This very special Croizier

17 Sep

Josephine Campeau 

Blog 1 

On Friday September 13, 2013, my classmates and I had the chance to visit the National Museum of Ireland. The museum had many different areas ranging from the Prehistoric era to the Egyptian era. My attention was drawn to the medieval section. Religion has always interested me and fortunately, the Irish medieval section included a area dedicated to religious artifacts. 

I decided to devote my first blog entry to the crozier. A crozier is an object carried by highly ranked religious people… for instance bishops, abbots, etc. It represented their connection with Jesus (Glossary of Medieval Art and Architecture, Vadnal, 1998). It is usually in the form of a shepherd’s crook but can also be in a “T” shape. The object that caught my attention was a crozier shaped like a T. It is the only surviving example of a crozier with a T-shaped top (Museum information).  Yet, these types of croziers were pictured on Irish medieval stone sculptures, meaning that they were probably common (museum information). The shape of the top of the crozier explains its name: Tau crozier. 

The appearance of the top of the Tau crozier is very esthetic. It is totally gold. The horizontal structure of the crozier is made up of two animals facing each other. In addition to this, the vertical structure of the T is slightly ornamented. 

The crozier is very typical of the medieval period of Irish history, given that religion was central during this time period. It was way more than something to believe in, it was paramount in in every field of society (economic, political and sociological). Irish churches served as a place to pray and to learn but also to do business. Ireland was prosperous, rural and well settled. By the eighth century, the church organization had a complex structure. Many types of clerical establishments existed:  monasteries, small local churches, hermitages and more. Furthermore, some of the larger monasteries developed in monastic towns and became the residences of kings (BBC). These became the centres for the population, decision-making and wealth. Finally, religion was also dictating rule and standards.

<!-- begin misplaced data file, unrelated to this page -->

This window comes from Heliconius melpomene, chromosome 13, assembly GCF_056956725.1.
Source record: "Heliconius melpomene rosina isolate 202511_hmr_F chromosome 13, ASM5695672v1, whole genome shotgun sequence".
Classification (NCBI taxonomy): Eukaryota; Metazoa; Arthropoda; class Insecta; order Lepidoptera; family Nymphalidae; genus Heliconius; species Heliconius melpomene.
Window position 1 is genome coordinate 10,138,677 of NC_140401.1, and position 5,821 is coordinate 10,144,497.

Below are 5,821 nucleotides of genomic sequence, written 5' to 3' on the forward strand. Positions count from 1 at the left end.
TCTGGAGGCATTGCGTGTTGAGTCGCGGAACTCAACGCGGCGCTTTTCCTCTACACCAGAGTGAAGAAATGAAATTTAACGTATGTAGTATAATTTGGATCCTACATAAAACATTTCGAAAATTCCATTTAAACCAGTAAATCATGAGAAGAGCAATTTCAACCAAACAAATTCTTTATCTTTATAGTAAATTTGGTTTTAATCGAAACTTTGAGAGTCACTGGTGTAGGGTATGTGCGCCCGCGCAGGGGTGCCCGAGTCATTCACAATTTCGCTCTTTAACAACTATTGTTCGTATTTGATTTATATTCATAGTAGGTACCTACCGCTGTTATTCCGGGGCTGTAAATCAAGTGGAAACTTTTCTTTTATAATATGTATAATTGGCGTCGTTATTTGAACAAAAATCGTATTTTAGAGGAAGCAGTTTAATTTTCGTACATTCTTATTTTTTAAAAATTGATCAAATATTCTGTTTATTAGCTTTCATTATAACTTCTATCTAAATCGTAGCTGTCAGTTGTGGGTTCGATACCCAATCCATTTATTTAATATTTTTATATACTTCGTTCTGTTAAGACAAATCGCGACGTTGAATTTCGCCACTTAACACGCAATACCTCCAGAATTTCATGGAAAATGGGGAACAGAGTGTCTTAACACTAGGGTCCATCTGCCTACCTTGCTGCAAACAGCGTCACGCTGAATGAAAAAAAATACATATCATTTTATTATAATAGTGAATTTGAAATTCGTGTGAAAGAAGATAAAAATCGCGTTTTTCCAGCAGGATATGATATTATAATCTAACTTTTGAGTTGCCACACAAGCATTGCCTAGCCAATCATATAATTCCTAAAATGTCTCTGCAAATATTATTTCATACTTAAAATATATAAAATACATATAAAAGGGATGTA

Logically, one can understand that religion was predominant in medieval Irish culture. It was the foundation of life. People thought that life was based on religion and that all the positive aspects of life were brought by god. Consequently, the only way to connect with the church and understand the “message of god” was by being dependent of their local religious community. In order words, religion was so powerful because it was central in everybody’s life and also it gave society a reason to live.  This is why the crozier is very symbolic of this time period. Religion was important in every aspect of the lives of the citizens. 

Meanwhile, back at the museum, other kinds of crozier were also displayed; each of them special. However, all of them where in crook shape. Until the 19th century, the crozier of St.Tola was kept in the Dysert O’Dea, Co. Clare church since it was associated with its patron, St.Tola (see #5 in the picture). 

In conclusion, I enjoyed my experience at the National Museum of Ireland. By analyzing a specific artifact, we got to discover a whole period in Irish history.

 

Bibliography 

 1. “Christianity in Britain”. Christianity in Britain. BBC, 26 Nov. 2011. Web. 13 Sept. 2013. <http://www.bbc.co.uk/religion/religions/christianity/history/uk_1.shtml&gt;. 

2. Vadnal, Jane. “Crozier” Glossary of Medieval Art and Architecture. PITT, n.d. Web. 13 Sept. 1994. <http:/http://www.pitt.edu/~medart/menugl

 

The Tau Croizier 

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 Other type of Croizier. 
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